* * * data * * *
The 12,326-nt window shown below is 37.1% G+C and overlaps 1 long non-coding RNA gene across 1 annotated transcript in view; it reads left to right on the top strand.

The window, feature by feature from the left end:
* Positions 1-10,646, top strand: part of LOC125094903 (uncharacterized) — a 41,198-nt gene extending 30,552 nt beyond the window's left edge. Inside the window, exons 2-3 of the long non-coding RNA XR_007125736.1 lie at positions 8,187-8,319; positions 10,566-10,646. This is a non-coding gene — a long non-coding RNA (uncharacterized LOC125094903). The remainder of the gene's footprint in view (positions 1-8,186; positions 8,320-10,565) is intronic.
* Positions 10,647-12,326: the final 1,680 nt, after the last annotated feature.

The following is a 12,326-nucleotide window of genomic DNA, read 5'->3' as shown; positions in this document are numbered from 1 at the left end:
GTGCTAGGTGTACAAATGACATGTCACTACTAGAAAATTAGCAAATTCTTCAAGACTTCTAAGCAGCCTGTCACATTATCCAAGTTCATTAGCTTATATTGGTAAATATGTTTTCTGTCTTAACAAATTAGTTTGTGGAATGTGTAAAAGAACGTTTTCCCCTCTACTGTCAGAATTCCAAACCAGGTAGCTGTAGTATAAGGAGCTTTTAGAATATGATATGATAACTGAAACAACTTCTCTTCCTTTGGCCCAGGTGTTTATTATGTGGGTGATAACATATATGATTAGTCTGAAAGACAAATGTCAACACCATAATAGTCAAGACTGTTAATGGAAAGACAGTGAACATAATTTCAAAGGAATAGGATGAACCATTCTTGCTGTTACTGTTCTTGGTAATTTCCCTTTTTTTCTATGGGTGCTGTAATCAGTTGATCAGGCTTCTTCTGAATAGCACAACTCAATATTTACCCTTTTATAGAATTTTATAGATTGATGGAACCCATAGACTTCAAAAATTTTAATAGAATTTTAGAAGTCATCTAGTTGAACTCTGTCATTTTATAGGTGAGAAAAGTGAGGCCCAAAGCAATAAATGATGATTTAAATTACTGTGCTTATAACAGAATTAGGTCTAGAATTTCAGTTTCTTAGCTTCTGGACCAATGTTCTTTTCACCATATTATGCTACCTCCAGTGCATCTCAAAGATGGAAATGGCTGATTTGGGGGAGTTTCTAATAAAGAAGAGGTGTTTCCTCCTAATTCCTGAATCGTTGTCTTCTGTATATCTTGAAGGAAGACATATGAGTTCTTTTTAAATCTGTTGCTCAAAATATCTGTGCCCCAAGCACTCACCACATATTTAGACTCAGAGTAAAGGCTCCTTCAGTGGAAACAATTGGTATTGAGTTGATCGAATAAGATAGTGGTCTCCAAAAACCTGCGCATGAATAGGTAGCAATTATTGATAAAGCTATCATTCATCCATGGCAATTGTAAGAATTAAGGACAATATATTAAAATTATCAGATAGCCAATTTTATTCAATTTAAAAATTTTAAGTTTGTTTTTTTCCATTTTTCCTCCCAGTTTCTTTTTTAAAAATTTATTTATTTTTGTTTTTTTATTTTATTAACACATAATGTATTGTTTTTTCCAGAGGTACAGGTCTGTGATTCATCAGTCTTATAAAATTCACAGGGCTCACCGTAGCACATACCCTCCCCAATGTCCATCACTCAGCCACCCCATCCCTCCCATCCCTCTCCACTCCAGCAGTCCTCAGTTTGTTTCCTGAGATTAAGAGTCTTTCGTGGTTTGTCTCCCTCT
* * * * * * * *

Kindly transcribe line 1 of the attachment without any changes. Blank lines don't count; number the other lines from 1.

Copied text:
The 12,326-nt window shown below is 37.1% G+C and overlaps 1 long non-coding RNA gene across 1 annotated transcript in view; it reads left to right on the top strand.